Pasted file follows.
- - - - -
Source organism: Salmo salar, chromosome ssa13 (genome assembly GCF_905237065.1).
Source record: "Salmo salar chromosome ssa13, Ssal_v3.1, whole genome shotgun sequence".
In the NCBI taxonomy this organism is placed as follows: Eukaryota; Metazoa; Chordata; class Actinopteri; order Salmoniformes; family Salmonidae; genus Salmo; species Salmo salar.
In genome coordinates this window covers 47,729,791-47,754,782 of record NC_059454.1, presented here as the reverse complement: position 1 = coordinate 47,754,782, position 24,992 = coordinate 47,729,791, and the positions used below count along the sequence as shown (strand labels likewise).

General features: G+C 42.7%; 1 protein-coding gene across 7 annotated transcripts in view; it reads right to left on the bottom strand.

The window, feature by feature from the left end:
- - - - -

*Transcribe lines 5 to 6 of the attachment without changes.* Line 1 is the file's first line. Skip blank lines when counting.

General features: G+C 42.7%; 1 protein-coding gene across 7 annotated transcripts in view; it reads right to left on the bottom strand.

The window, feature by feature from the left end: